The doctrine of equitable conversion is a mere fiction, which rests on the maxim that equity regards as done that which should have been done. (18 Cal.Jur.2d, Equitable Conversion, s 2, pp. 108—109; 18 C.J.S. Conversion s 2, p. 45.) When a binding executory contract for the sale of real property is entered into, an equitable conversion of the property, on the theory that a court of equity will regard as done that which ought to have been done, occurs under which the purchaser is deemed to be the equitable owner of the property and the seller the owner of the purchase money, with an equitable lien on the property for the balance of the unpaid purchase price. The vendor is regarded as holding the legal title in trust for the purchaser; the purchaser, in turn, is considered the trustee of the purchase money for the benefit of the vendor. The equitable conversion thus deemed to have been effected may or may not be absolute, depending on whether the terms of the contract are subsequently complied with. If there is no default in this regard, and if the purchaser performs all conditions precedent that entitle him under the agreement to a conveyance of the property on a given day, he will on that day be considered to be the owner of the property, and the vendor will be regarded as the owner of the purchase money. The fact that the vendor may refuse to perform his part of the agreement and refrain from making the conveyance to which the purchaser is entitled on compliance with the provisions of the contract will not affect the status of the parties or their rights in the property, for when a purchaser has performed or offered to perform his covenants, at the time provided in the contract for the conveyance of the property, he will be treated in equity from that time on as the owner of the property, and the vendor will be regarded as merely holding the legal title thereto in trust for him. (Estate of Dwyer, 159 Cal. 664, 675, 115 P. 235; 18 Cal.Jur.2d, Equitable Conversion, s 13, pp. 121—123; 18 C.J.S. Conversion s 9, pp. 48—49.) Where taxes had been levied and collected on real property on the theory that the plaintiff, who had paid the taxes under protest and who had brought suit to recover such payments, held the equitable title to the realty, the court in sustaining the judgment in favor of the plaintiff held that ‘For the doctrine of equitable conversion to apply in measure of tax liability, there must be ‘a contract for the sale and purchase of the land which is specifically enforceable at the time the rights of the parties are fixed.’ (McClintock on Equity, s 102, p. 182; see, also Estate of Dwyer, Supra, 159 Cal. 664, 675, 115 P. 235.)' (Parr-Richmond Industrial Corp. v. Boyd, 43 Cal.2d 157, 168, 272 P.2d 16, 23.) There is nothing in the decision of Estate of Reid, 26 Cal.App.2d 362, 79 P.2d 451, as applied to the facts of that case, cited and relied on by plaintiff, which is contrary to the rule above stated.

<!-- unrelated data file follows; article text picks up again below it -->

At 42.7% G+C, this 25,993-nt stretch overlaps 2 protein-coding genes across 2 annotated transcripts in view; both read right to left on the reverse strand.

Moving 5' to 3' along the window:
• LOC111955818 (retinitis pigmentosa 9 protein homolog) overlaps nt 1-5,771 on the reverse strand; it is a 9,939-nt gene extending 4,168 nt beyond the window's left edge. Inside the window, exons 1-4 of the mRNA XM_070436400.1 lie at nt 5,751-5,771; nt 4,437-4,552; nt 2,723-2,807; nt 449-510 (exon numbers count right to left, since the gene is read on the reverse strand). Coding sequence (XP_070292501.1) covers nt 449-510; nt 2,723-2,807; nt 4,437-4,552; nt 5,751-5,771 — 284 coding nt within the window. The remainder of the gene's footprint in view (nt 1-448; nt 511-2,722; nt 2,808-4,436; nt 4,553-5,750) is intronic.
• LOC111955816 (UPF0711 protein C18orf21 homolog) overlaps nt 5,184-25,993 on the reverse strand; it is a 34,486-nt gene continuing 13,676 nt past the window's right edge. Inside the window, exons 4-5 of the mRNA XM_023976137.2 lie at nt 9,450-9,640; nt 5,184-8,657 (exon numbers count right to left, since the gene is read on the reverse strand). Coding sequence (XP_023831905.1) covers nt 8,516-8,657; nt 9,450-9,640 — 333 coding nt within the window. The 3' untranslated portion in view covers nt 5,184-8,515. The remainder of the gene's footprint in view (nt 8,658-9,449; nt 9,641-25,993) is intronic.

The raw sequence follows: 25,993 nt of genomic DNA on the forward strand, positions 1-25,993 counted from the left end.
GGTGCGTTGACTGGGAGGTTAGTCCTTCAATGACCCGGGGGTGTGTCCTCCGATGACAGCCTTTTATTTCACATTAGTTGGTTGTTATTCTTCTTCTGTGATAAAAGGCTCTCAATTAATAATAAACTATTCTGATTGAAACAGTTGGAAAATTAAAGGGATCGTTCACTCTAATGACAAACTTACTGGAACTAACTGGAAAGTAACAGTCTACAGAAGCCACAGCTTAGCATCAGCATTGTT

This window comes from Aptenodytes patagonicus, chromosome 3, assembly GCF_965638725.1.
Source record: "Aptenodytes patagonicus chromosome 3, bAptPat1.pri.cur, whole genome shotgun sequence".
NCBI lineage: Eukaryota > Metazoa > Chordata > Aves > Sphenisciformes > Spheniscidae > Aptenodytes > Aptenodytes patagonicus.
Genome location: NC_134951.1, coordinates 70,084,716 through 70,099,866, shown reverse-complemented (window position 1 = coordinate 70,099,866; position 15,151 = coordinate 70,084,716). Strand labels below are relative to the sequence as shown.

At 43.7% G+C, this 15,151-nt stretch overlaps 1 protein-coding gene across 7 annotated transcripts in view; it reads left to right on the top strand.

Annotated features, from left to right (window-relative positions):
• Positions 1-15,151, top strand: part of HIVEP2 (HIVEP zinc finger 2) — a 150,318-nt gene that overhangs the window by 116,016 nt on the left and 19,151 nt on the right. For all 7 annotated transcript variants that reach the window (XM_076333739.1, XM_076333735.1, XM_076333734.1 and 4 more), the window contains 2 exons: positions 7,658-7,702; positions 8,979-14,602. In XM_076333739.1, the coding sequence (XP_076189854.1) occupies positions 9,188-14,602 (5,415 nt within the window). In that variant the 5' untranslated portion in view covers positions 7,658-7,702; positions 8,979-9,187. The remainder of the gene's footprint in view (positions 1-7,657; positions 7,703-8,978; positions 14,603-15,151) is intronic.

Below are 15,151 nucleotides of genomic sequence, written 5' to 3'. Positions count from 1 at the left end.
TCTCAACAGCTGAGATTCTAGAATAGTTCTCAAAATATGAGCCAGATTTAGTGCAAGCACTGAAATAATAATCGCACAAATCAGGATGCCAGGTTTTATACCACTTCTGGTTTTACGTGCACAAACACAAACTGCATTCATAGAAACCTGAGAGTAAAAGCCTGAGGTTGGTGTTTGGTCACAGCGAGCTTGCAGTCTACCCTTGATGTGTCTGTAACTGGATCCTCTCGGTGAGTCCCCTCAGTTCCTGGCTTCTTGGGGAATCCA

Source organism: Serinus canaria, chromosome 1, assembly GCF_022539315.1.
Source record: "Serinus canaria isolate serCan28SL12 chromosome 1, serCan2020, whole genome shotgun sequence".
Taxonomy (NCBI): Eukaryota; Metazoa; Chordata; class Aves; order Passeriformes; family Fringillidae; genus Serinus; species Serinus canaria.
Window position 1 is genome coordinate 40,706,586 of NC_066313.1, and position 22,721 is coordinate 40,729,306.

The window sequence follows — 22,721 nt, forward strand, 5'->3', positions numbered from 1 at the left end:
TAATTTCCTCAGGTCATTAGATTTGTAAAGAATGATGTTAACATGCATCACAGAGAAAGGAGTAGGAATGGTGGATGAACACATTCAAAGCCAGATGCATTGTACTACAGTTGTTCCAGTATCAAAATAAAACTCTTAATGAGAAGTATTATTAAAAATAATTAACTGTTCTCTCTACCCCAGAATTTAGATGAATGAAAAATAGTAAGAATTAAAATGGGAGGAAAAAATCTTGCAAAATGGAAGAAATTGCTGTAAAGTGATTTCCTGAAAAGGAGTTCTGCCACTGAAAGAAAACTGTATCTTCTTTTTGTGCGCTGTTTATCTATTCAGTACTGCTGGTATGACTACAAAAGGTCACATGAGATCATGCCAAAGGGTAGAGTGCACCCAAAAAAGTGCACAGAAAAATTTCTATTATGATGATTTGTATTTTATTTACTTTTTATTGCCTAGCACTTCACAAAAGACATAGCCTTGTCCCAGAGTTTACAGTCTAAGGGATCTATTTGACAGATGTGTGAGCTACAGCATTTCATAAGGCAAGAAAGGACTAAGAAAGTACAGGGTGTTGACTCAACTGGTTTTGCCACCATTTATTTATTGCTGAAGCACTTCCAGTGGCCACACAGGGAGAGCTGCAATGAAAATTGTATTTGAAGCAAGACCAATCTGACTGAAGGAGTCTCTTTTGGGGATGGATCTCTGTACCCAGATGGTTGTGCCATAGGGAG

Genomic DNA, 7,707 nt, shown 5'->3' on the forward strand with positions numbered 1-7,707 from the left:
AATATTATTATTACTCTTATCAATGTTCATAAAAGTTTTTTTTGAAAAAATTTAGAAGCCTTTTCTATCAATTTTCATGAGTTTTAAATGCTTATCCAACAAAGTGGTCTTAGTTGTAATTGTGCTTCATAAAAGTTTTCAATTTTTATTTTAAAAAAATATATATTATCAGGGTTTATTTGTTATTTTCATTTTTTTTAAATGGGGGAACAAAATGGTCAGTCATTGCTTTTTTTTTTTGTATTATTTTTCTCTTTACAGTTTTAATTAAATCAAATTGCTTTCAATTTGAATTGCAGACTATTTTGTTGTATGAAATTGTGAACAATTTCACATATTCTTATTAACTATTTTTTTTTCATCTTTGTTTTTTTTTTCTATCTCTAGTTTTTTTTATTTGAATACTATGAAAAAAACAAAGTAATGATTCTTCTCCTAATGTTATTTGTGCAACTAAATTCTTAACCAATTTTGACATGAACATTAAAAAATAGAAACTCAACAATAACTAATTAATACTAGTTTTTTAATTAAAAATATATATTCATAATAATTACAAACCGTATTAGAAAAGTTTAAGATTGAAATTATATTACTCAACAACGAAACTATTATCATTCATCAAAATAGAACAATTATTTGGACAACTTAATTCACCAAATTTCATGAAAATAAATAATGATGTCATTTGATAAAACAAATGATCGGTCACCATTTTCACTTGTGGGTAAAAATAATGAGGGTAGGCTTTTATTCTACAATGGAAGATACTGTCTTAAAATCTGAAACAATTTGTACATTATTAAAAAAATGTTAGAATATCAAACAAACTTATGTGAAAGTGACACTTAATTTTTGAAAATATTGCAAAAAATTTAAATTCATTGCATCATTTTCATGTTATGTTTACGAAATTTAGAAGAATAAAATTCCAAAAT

In the case at bench the trial court found that the agreement for the sale and purchase of the real property was an oral agreement entered into on or about December 1, 1962, the terms of which were ‘A purchase price of $300,000 cash to the unpaid balance of a Note Secured by First Trust Deed in the approximate amount of $180,000 plus a Note Secured by Second Trust Deed with an unpaid balance of approximately $41,000’, the latter note containing an acceleration clause requiring payment in full in the event of sale of the property. Nothing is provided in this agreement as to the time limit within which the prospective purchaser would be required to obtain the necessary cash to conclude the transaction. The contract, relating to the sale and purchase of realty, being oral, violated the statute of frauds (Code Civ.Proc. s 1971), and specific performance thereof could not be decreed against defendant unless there was such performance under the oral contract on the part of plaintiff and Dr. Mamula as to create an estoppel against defendant to raise the statute of frauds to defeat plaintiff's claim. Estoppel was not pleaded or raised at the trial level. (See Harper v. Goldschmidt, 156 Cal. 245, 252, 104 P. 451; 18 Cal.Jur.2d Estoppel, s 15, pp. 425—426.) Furthermore, the Mamulas were in default under the oral contract of purchase and had failed to perform or offer to perform the conditions precedent thereunder which, upon performance, would have entitled them to a conveyance of the property. In view of this default, the Mamulas could not have compelled specific performance of the oral contract as against defendant. On or about July 1, 1963, and on or about September 18, 1963, when the oral agreement of abandonment and the written release, respectively, were entered into, as found by the court, the Mamulas had not performed or offered to perform the conditions precedent contained in the oral contract of purchase which, if performed, would have entitled them to a conveyance. The transaction in this state left nothing upon which the doctrine of equitable conversion could operate. A court of equity under these facts certainly would not and could not order a conveyance of a portion of the real property equal in value to the amount paid under the oral contract. We are of the opinion that the trial court erred in applying the doctrine of equitable conversion here, and that the plaintiff and Dr. Mamula, because of their failure to perform or offer to perform the conditions precedent on their part to be performed under the oral contract of purchase, did not acquire an equitable title in the real property of the defendant. In these circumstances neither the oral agreement of abandonment nor the written release entered into between Dr. Mamula and the defendant constituted a conveyance of real property in violation of the plaintiff's rights in the community real property protected by the provisions of section 172a, Civil Code. This conclusion makes it unnecessary to comment on the other issues raised by defendant.